It’s no surprise that the actors in this show are great and could pull off something this silly. Danny Pudi’s Troy impression came off as the weakest of the bunch, but that by no means implies that it wasn’t good; he played Troy at his most comically over-the-top, but it worked just fine. Donald Glover was perfect as Abed, though, changing everything about his posture, pitch and even facial expressions to match every iota of Pudi’s perofrmance. Little gestures went a long way, like Troy’s “lean forward with fingertips on the table” posture or Abed’s pointing of his index fingers during fast speeches.
Jim Rash stole the show as Jeff-in-Dean, though, in a surprise gag that has him taking on Jeff’s persona. Like the story itself, the thing that works best is the strange subtly of it; he doesn’t overindulge in the part, but hits right notes when they need to happen. There were points when I’d have to question if McHale was giving a voiceover, but it seems it’s all a testament to Rash’s surprisingly impeccable performance. And let’s not forget his “Having Jeffrey inside me” monologue at the end. Also, I still very heartily don’t like Annie’s characterization this season as she’s strangely dipped too deeply into into psycho stalker territory, but playing it for laughs has eased that blow. Alison Brie played it up perfectly, with her repeated smitten moments (and subsequent “Why is this happening?!” confusion) with Dean’s confident asshole persona drawing out some of the biggest laughs of the episode. The basis for the joke is still shaky, but that doesn’t make it any less funny, and it’s another clever piece of a wonderfully clever episode.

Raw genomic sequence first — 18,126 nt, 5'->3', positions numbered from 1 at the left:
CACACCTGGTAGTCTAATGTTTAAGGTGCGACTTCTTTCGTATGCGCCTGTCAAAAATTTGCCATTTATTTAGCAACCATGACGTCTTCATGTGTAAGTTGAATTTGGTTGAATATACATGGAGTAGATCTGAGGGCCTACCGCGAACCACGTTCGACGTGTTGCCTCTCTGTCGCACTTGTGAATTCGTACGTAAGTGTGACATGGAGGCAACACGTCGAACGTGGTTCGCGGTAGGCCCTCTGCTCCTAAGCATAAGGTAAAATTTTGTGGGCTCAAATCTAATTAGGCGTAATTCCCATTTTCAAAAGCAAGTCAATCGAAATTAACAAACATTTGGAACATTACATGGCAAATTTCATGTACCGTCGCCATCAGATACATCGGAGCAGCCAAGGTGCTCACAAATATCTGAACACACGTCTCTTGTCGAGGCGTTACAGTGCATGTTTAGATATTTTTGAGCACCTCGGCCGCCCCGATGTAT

Season 4 has presented some heartfelt character moments, but the show is at its best when it mirrors the heartfelt feelings of family, love, and the stress that comes with it, rather than just showing them. This episode does that in spades with Troy’s confusion, even in the midst of an idea as silly as this. The jokes land, the pace is fast, the plot is engaging and it’s all quite heartfelt. It took a while for Community to get back on its game this season, but it’s clicking again. Like “Intro to Felt Surrogacy,” this one’s great.
Odds & Ends
- We haven’t seen Chevy Chase onscreen in two episodes up until now, and he doesn’t really get much screentime. Pierce is still essentially the butt of a joke at the end with the banner-making, but a joke that makes him look competent for the first time in, like, ever. Which is nice, because however we might feel about Chase, Pierce is a pretty cool character.
- The tag was okay, but probably the weakest of the episode. Community could totally do a funny parody of the blooper reel, but it didn’t quite hit the mark this time.
- “Virtual Systems Analysis” was episode 16 of season 3, six episodes after the Christmas episode and in the second semester of that year. This is supposedly exactly a year after that episode, and we’re at episode 11 of season 4. We got a Christmas episode last week, so we could assume there was just a big time gap between this episode and last. Except, it must be part of the fall semester since this is the end of Cornwallis’s class, which would have been pre-Christmas. So, it doesn’t really make much sense timeline wise. But Greendale’s weird, so maybe they had to extend their fall semester into January or the beginning of spring or something.
- Yes. There is a difference between paint and puffy paint. Thank you, Annie.
- I wouldn’t really classify 13 Going on 30 as a body switching movie.
- The janitor’s Murder Mystery Night gag was truly inspired, completely random, and a true Community joke.
- Troy and Abed looking in their pants is exactly what people would do when they switch bodies.
- “You’re not even holding a phone!”
- “Holy makes no sense whatsoever!”
- “I’ve been told I look like a Kennedy.”